... dimensi intelektual merupakan dimensi yang tertinggi bagi sampel pintar dan berbakat ini dan dikuti oleh sensori, imaginasi, emosi dan psikomotor. Dapatan dimensi merupakan skor min yang tertinggi ini selaras dengan kajian (Mendaglio & Tillier, 2006). Namun dapatan ini berbeza di dalam kajian Chang & Kuo (2013), dapatan kajian beliau di Taiwan mendapati skor min yang tertinggi adalah dimensi emosi. ...
... Hal ini telah diakui oleh individu, guru, staf dan ibu bapa. PPB mempunyai sifat sensitiviti yang melampau, mempunyai perlakuan hiperaktif, mempunyai perasaan ingin tahu yang mendalam serta suka berangan-angan (Mendaglio & Tillier, 2006). Rumusannya di sini KLB mampu memberikan kesan positif dan negatif terhadap pelajar pintar dan berbakat. ...
Article
Overexcitabilities is a special trait in gifted and talented students but is rarely known to the general public. This overexcitabilities is one of the socioemotional issues faced by gifted and talented students. The concept of overexcitedness has come to be known in the field gifted and talented and has a great impact on the self-development and future of the students. A survey was conducted using the Overexcitability Survey (II) instrument to measure the overexcitabilities of these gifted and talented students. Previous researchers agree that the Overexcitability Survey (II) is also suitable to be used in identifying gifted and talented individuals. The Overexcitability Survey (II) has five sub constructs: emotional dimension, imagination, intellectual, psychomotor and sensory. The findings of the study among high school students (n = 40) in gifted and talented schools in Negeri Sembilan showed that gifted and talented students had the highest score for intellectual constructs (mean = 3.54) and followed by sensory (mean = 3.51), imagination (mean = 3.45), emotion (mean = 3.40) and psychomotor (mean = 3.40). This study also goes through the Positive Disintegration Theory by Dabrowski that gifted and talented students are able to excel and strive to overcome their weaknesses in order to succeed if they are able to adapt to the uniqueness of the over excitabilities. The knowledge of this over excitabilities is necessary to help the excellence of gifted and talented students. ABSTRAK Keterujaan luar biasa merupakan satu keistimewaan yang ada pada pelajar pintar dan berbakat namun jarang diketahui oleh masyarakat umum. Keterujaan luar biasa ini merupakan salah satu isu sosioemosi yang dihadapi oleh pelajar pintar berbakat. Konsep keterujaan luar biasa ini mula dikenali di dalam bidang pintar dan berbakat dan memberikan impak yang besar dalam perkembangan diri serta masa depan pelajar. Kajian tinjauan telah dilakukan menggunakan instrumen Soal Selidik Keterujan Luar Biasa (II) bagi mengukur keterujaan luar biasa pelajar pintar dan berbakat ini. Pengkaji-pengkaji yang lepas bersetuju bahawa Soal Selidik Keterujan Luar Biasa (II) ini juga sesuai untuk digunakan bagi mengenal pasti individu pintar dan berbakat. Soal Selidik Keterujan Luar Biasa (II) mempunyai lima sub konstruk iaitu dimensi emosi, imaginasi, intelektual, psikomotor dan sensori. Hasil dapatan kajian dalam kalangan pelajar sekolah menengah (n=40) di sekolah pintar dan berbakat di Negeri Sembilan ini menunjukkan pelajar pintar dan berbakat mendapat skor tertinggi yang signifikan bagi sub konstruk intelektual iaitu (min=3.54) dan diikuti sensori (min=3.51), imaginasi (min=3.45), emosi (min=3.40) dan psikomotor (min=3.40). Kajian ini juga melalui Teori Disintegrasi Positif oleh Dabrowski menunjukkan pelajar pintar dan berbakat mampu melonjak cemerlang dan berusaha mengatasi kelemahan diri untuk berjaya jika mereka mampu menyesuaikan diri dengan keunikan keterujaan luar biasa yang dianugerahkan. Pengetahuan tentang keterujaan luar biasa ini perlu bagi membantu kecemerlangan pelajar pintar dan berbakat.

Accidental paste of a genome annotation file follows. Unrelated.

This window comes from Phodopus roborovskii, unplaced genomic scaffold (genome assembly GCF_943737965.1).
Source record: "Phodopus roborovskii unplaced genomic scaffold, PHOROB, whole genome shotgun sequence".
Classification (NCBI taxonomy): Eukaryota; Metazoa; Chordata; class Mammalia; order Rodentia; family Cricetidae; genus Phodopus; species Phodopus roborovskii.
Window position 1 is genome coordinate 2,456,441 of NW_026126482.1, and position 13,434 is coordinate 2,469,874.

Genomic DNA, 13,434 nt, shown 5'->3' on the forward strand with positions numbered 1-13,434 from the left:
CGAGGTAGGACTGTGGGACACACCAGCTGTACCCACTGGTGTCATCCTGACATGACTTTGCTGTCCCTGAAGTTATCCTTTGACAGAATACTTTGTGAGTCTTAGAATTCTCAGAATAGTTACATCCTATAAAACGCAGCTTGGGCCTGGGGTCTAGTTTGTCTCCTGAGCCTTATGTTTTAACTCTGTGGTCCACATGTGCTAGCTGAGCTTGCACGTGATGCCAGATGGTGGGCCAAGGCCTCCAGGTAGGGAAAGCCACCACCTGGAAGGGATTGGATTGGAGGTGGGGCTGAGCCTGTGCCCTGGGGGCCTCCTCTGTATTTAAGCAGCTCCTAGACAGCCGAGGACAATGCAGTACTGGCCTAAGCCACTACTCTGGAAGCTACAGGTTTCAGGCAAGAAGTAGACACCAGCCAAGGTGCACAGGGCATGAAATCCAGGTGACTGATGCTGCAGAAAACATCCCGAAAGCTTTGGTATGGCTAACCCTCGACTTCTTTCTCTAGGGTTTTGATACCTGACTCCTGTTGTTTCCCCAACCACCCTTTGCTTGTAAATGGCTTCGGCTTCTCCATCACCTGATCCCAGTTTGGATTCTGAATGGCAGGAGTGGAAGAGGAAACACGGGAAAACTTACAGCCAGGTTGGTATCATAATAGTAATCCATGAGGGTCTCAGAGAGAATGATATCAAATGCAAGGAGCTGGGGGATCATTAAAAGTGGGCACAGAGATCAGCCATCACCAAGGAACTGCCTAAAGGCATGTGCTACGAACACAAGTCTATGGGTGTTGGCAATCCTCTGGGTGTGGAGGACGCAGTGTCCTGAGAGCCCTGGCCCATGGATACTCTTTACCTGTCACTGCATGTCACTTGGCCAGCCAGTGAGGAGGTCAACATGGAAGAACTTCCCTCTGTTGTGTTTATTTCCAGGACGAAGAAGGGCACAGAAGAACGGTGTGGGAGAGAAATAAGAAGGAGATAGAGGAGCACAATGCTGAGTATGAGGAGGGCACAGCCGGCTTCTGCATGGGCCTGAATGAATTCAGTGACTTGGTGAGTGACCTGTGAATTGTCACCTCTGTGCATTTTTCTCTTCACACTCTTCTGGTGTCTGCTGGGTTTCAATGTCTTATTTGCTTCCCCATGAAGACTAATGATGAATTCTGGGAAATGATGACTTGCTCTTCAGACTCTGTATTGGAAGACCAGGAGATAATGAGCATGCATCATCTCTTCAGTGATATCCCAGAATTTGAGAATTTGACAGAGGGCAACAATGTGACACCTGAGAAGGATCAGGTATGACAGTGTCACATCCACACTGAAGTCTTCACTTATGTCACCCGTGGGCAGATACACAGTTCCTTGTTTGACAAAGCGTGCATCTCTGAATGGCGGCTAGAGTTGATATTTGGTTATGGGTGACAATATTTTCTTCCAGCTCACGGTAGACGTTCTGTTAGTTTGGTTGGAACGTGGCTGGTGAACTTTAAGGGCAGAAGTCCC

... I incorporate evidence from a variety of sources for three reasons: (a) life purpose is relatively new to the giftedness literature, and I do not want to eliminate possibilities too quickly, (b) several controversial giftedness theories involve integration (e.g., profiles; Moran & Gardner, 2006a), person-environment interactions (e.g., crystallizing experiences, boosters or triggers; Seider, 2007;Seider et al., 2009), and dynamic development (e.g., qualitative change in form or composition; Bailey, 2011;Dabrowski & Piechowski, 1977) that are often not easily assessed psychometrically (Bordei, 2017;Mendaglio & Tillier, 2006) although several researchers still pursue psychometric approaches (e.g., Armstrong, 2017;Bailey, 2011;Falk et al., 1999;Mendaglio & Tillier, 2006;Shearer, 2013), and (c) my argument aims to generate interest in devising better research methods as well as pedagogical insights. ...
... I incorporate evidence from a variety of sources for three reasons: (a) life purpose is relatively new to the giftedness literature, and I do not want to eliminate possibilities too quickly, (b) several controversial giftedness theories involve integration (e.g., profiles; Moran & Gardner, 2006a), person-environment interactions (e.g., crystallizing experiences, boosters or triggers; Seider, 2007;Seider et al., 2009), and dynamic development (e.g., qualitative change in form or composition; Bailey, 2011;Dabrowski & Piechowski, 1977) that are often not easily assessed psychometrically (Bordei, 2017;Mendaglio & Tillier, 2006) although several researchers still pursue psychometric approaches (e.g., Armstrong, 2017;Bailey, 2011;Falk et al., 1999;Mendaglio & Tillier, 2006;Shearer, 2013), and (c) my argument aims to generate interest in devising better research methods as well as pedagogical insights. ...